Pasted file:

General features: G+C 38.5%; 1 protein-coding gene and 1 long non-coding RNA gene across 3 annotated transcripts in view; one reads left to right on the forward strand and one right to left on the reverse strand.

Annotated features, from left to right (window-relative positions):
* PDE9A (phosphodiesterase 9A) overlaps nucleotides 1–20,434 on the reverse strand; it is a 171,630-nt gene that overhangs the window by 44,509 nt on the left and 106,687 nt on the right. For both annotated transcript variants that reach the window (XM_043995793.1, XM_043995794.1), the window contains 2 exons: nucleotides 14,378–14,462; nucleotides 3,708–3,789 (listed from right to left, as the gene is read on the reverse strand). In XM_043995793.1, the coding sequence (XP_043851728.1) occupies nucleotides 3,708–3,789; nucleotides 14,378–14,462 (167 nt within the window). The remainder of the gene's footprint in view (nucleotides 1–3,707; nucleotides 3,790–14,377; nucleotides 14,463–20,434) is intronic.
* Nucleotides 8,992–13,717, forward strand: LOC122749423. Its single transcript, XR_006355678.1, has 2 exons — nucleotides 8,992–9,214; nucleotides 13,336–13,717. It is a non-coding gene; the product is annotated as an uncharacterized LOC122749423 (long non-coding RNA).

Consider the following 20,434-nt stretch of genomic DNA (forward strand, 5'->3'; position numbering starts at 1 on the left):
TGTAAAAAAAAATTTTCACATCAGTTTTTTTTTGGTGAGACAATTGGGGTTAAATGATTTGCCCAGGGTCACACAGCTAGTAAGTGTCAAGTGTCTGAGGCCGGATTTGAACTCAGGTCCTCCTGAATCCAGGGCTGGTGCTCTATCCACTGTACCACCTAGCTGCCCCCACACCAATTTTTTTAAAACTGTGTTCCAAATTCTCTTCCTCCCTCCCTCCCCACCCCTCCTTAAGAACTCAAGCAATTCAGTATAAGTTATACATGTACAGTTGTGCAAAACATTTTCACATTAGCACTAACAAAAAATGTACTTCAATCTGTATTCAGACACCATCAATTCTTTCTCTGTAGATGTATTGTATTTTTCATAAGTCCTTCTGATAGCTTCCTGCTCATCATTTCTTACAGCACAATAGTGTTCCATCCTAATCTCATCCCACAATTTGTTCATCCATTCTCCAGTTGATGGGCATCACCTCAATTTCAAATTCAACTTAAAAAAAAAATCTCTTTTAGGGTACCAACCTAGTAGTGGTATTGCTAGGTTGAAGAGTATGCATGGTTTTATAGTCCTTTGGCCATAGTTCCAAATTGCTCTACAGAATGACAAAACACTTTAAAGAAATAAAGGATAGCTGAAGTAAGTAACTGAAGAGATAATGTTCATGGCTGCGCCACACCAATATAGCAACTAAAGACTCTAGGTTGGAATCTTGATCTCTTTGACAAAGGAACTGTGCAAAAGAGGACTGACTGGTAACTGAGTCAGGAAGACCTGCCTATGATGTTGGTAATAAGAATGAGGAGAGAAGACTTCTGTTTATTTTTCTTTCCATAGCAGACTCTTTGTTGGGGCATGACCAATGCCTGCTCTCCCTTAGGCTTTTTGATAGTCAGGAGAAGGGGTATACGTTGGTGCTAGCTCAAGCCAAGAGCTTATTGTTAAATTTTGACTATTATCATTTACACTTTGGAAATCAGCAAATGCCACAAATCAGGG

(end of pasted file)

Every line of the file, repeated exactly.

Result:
General features: G+C 38.5%; 1 protein-coding gene and 1 long non-coding RNA gene across 3 annotated transcripts in view; one reads left to right on the forward strand and one right to left on the reverse strand.

Annotated features, from left to right (window-relative positions):
* PDE9A (phosphodiesterase 9A) overlaps nucleotides 1–20,434 on the reverse strand; it is a 171,630-nt gene that overhangs the window by 44,509 nt on the left and 106,687 nt on the right. For both annotated transcript variants that reach the window (XM_043995793.1, XM_043995794.1), the window contains 2 exons: nucleotides 14,378–14,462; nucleotides 3,708–3,789 (listed from right to left, as the gene is read on the reverse strand). In XM_043995793.1, the coding sequence (XP_043851728.1) occupies nucleotides 3,708–3,789; nucleotides 14,378–14,462 (167 nt within the window). The remainder of the gene's footprint in view (nucleotides 1–3,707; nucleotides 3,790–14,377; nucleotides 14,463–20,434) is intronic.
* Nucleotides 8,992–13,717, forward strand: LOC122749423. Its single transcript, XR_006355678.1, has 2 exons — nucleotides 8,992–9,214; nucleotides 13,336–13,717. It is a non-coding gene; the product is annotated as an uncharacterized LOC122749423 (long non-coding RNA).

Consider the following 20,434-nt stretch of genomic DNA (forward strand, 5'->3'; position numbering starts at 1 on the left):
TGTAAAAAAAAATTTTCACATCAGTTTTTTTTTGGTGAGACAATTGGGGTTAAATGATTTGCCCAGGGTCACACAGCTAGTAAGTGTCAAGTGTCTGAGGCCGGATTTGAACTCAGGTCCTCCTGAATCCAGGGCTGGTGCTCTATCCACTGTACCACCTAGCTGCCCCCACACCAATTTTTTTAAAACTGTGTTCCAAATTCTCTTCCTCCCTCCCTCCCCACCCCTCCTTAAGAACTCAAGCAATTCAGTATAAGTTATACATGTACAGTTGTGCAAAACATTTTCACATTAGCACTAACAAAAAATGTACTTCAATCTGTATTCAGACACCATCAATTCTTTCTCTGTAGATGTATTGTATTTTTCATAAGTCCTTCTGATAGCTTCCTGCTCATCATTTCTTACAGCACAATAGTGTTCCATCCTAATCTCATCCCACAATTTGTTCATCCATTCTCCAGTTGATGGGCATCACCTCAATTTCAAATTCAACTTAAAAAAAAAATCTCTTTTAGGGTACCAACCTAGTAGTGGTATTGCTAGGTTGAAGAGTATGCATGGTTTTATAGTCCTTTGGCCATAGTTCCAAATTGCTCTACAGAATGACAAAACACTTTAAAGAAATAAAGGATAGCTGAAGTAAGTAACTGAAGAGATAATGTTCATGGCTGCGCCACACCAATATAGCAACTAAAGACTCTAGGTTGGAATCTTGATCTCTTTGACAAAGGAACTGTGCAAAAGAGGACTGACTGGTAACTGAGTCAGGAAGACCTGCCTATGATGTTGGTAATAAGAATGAGGAGAGAAGACTTCTGTTTATTTTTCTTTCCATAGCAGACTCTTTGTTGGGGCATGACCAATGCCTGCTCTCCCTTAGGCTTTTTGATAGTCAGGAGAAGGGGTATACGTTGGTGCTAGCTCAAGCCAAGAGCTTATTGTTAAATTTTGACTATTATCATTTACACTTTGGAAATCAGCAAATGCCACAAATCAGGG